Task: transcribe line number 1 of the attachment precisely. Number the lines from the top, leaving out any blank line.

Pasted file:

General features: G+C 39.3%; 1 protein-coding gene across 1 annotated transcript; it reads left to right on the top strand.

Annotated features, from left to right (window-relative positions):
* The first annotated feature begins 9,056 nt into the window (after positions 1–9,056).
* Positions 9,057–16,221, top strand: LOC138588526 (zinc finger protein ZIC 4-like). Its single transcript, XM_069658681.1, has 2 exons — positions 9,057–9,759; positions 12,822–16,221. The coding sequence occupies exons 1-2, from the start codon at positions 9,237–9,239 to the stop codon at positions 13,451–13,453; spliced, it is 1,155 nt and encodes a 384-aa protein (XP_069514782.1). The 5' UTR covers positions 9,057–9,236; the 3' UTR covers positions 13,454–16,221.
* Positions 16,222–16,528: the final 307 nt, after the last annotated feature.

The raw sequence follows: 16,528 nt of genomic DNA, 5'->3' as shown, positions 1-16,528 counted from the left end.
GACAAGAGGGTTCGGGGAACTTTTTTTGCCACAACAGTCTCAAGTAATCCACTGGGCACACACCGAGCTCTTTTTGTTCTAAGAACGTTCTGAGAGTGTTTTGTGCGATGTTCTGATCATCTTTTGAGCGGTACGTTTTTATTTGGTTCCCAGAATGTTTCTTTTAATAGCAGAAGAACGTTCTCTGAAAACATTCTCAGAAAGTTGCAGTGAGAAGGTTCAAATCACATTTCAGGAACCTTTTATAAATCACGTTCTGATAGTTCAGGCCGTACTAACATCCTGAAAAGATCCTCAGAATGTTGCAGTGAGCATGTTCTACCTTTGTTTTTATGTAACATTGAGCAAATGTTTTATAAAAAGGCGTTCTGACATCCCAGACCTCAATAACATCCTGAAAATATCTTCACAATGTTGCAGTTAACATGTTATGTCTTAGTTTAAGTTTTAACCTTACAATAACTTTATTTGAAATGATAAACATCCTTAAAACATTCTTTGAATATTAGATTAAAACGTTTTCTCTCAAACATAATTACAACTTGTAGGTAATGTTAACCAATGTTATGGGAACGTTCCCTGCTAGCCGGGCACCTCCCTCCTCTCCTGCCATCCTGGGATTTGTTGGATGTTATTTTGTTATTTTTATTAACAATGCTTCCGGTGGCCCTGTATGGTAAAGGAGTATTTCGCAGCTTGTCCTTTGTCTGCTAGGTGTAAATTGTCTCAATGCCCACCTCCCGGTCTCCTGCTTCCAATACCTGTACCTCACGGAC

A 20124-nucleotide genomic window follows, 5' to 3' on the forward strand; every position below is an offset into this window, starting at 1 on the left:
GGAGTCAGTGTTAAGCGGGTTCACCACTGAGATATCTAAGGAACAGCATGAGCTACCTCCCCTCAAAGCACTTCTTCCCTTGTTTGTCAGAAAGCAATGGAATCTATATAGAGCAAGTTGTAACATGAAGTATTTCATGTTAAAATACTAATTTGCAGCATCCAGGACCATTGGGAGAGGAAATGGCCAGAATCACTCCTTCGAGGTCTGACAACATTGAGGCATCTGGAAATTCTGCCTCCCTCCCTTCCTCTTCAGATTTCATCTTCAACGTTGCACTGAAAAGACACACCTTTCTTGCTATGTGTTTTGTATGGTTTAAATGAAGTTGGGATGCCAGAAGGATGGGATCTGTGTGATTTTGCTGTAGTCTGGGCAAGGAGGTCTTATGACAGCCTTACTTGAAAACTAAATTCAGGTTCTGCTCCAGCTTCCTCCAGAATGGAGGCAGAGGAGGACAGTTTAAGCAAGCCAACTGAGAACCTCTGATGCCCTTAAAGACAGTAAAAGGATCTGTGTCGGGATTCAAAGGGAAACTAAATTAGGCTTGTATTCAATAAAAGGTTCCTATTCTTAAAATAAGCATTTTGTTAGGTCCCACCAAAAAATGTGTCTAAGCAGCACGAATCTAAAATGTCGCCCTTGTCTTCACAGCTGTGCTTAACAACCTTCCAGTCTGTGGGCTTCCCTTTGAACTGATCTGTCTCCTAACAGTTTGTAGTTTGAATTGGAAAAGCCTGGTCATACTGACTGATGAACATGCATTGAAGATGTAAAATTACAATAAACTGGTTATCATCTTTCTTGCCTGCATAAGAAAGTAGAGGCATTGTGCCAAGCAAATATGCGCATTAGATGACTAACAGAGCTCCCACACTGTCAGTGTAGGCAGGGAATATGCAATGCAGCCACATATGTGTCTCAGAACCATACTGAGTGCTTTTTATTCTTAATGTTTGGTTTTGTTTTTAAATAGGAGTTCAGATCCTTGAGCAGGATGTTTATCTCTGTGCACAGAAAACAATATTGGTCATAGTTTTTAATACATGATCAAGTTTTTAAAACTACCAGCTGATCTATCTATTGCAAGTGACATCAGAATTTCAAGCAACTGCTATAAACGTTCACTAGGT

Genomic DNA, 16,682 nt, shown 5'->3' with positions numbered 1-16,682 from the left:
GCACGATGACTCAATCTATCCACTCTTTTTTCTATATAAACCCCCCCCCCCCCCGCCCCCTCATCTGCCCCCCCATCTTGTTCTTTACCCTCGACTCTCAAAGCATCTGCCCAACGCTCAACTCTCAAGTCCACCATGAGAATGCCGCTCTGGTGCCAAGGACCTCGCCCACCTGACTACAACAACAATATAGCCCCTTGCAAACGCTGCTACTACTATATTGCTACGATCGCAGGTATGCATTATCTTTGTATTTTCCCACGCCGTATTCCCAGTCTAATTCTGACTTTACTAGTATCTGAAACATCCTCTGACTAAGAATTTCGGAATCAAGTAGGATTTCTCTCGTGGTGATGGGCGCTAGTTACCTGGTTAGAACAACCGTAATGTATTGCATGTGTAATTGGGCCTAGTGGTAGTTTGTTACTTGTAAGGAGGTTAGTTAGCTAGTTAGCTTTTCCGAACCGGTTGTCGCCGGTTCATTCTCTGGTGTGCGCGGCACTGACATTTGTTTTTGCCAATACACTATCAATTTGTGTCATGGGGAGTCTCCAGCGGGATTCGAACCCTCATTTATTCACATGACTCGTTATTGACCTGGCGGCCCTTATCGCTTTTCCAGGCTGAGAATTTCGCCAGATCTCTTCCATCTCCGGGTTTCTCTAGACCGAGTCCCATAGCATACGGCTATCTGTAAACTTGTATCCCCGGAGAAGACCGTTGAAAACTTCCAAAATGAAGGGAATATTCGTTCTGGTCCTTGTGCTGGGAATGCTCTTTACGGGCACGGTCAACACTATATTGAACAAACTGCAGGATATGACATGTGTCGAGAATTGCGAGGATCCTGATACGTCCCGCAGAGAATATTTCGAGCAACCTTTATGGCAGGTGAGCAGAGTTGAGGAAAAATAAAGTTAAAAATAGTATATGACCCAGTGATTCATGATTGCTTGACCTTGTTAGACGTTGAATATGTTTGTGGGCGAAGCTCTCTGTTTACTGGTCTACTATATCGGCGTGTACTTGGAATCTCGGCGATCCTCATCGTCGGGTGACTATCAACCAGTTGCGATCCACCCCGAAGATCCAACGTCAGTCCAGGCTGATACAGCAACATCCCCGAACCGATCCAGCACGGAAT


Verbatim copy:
General features: G+C 39.3%; 1 protein-coding gene across 1 annotated transcript; it reads left to right on the top strand.